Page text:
MRG Calls OMA Ad Campaign Misleading
The Medical Reform Group of Ontario today asked the Ontario Medical
Association to cease their misleading advertising to their members
and the public. Dr. Philip Berger, a Toronto family doctor and spokesman
for the group called upon the leadership of the OMA to provide accurate
information and to accept the proposed ban on extra billing. Berger
said that properly conducted studies have shown that extra billing
does deter some patients from seeking medical care and is not a
"smokescreen" for other issues as the OMA has claimed.
The OMA has asserted that the "real" problems are underfunding
and lack of chronic care beds and high technology equipment.
Berger charged that the OMA has buried a Canadian Medical Association
report on the funding of the health care system because its conclusions
contradict their own. Joan Watson, a former host of CBC's Marketplace,
chaired the task force which reported in 1984. Two of the five commissionaires
were doctors while the others were Roy Romanow, former Attorney-General
of Saskatchewan and the Hon. Pauline McGibbon, former Lieutenant-Governor
of Ontario. The task force concluded that, given the health system's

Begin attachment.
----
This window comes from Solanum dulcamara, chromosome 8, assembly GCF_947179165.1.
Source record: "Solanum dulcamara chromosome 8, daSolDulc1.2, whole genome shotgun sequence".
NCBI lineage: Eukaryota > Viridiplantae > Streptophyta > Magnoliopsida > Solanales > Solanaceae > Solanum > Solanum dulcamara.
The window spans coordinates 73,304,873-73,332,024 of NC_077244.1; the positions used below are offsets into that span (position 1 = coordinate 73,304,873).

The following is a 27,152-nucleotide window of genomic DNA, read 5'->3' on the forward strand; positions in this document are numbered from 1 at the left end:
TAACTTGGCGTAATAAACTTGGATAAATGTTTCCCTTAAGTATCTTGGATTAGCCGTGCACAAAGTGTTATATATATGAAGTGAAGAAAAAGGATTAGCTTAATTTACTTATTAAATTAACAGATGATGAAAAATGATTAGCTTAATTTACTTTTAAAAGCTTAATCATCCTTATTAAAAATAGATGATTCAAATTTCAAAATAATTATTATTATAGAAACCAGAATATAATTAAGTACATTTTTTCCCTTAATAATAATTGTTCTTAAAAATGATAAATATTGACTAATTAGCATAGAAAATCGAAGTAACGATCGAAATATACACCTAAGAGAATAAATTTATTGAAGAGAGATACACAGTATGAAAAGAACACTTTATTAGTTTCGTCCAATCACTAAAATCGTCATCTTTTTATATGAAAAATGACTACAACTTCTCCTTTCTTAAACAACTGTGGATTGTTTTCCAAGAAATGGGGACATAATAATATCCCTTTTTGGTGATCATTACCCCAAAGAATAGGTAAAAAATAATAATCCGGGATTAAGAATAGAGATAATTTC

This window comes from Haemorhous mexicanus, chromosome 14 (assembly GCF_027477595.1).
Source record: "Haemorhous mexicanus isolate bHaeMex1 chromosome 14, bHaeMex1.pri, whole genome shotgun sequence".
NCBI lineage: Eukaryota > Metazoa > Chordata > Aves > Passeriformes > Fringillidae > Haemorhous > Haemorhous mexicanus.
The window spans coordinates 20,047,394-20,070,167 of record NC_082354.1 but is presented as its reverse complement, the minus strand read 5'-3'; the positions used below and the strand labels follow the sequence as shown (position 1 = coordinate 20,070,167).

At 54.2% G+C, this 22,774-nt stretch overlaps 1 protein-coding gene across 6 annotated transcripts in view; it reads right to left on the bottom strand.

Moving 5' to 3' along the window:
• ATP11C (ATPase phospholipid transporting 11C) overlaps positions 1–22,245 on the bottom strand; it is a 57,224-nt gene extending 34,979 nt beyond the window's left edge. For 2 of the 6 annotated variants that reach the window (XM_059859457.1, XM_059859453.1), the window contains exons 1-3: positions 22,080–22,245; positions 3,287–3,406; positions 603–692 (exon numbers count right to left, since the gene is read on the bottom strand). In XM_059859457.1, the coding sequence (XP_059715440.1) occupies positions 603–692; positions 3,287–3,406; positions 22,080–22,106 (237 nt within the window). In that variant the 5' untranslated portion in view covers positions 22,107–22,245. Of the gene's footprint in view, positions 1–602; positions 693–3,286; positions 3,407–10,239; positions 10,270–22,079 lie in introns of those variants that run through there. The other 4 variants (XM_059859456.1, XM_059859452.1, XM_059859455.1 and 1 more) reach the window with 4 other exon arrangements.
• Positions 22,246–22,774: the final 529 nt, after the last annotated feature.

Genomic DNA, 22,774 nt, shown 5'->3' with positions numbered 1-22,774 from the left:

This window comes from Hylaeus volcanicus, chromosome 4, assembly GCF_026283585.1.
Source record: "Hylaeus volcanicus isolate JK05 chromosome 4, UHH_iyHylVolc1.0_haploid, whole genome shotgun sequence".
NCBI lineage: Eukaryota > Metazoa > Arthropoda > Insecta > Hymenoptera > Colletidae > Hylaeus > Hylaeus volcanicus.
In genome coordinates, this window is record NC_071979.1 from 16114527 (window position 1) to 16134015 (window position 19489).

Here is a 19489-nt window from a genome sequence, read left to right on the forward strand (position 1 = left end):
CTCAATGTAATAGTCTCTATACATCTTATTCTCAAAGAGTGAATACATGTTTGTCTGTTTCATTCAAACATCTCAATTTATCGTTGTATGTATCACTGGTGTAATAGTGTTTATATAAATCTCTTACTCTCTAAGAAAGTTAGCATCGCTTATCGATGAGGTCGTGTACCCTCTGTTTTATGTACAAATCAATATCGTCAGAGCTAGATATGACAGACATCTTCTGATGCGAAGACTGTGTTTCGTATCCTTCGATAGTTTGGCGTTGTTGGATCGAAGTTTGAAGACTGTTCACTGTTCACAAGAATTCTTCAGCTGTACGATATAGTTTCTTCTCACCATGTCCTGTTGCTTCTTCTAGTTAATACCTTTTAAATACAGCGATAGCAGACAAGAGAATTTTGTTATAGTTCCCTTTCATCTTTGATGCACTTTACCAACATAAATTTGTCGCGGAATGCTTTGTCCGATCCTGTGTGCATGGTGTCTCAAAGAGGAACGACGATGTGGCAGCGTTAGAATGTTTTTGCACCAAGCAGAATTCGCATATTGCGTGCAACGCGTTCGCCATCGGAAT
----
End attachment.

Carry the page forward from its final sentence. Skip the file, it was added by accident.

existing inefficiencies there was no evidence for the CMA's and
OMA's claim that there was "dangerous underfunding". The
task force did find evidence of maldistribution of resources and
personnel within the present system.
The commission found that Canada's rate of institutionalization
of its elderly was 80% higher than the United States and 90% higher
than Great Britain. It recommended that Canada develop alternatives
to what it referred to as "the callous practice of warehousing
the elderly." CMA Task Force (p.37). Finally, the task
force found much of our highly-touted, high technology is insufficiently
evaluated and inappropriately used.
The CMA report cost over $500,000 but the OMA has refused to spend
the estimated $50,000 to distribute copies to its membership. Dr.
Berger said that a member of the MRG who is also a member of the
OMA had sent $100 to the OMA asking them to distribute the CMA task
force report but his cheque was returned. Berger said further,
"Medicine, and the science upon which medicine is founded are
premised on the pursuit of knowledge. This fundamental tenet of
medicine applies to basic scientific research, accurate diagnoses
of patient problems, and epidemiological analyses of health care
systems. Whatever the area of medicine physicians must consider
all available evidence and then present their impressions honestly
and clearly to their patients or the public. The OMA leadership
has strayed off the course of scientific inquiry and search for
knowledge. Its current advertising campaign reflects badly on the
ethics and the practice of medicine."
Berger called upon the OMA to withdraw its advertising campaign
and correct its misinformation.
The MRG also reaffirms its opposition to the OMA's call for physicians
to discuss the proposed ban on extra billing with their patients.
The group feels it is unethical for doctors to initiate political
discussions with their patients.
For further information:
Dr. Philip Berger
Dr. Michael Rachlis
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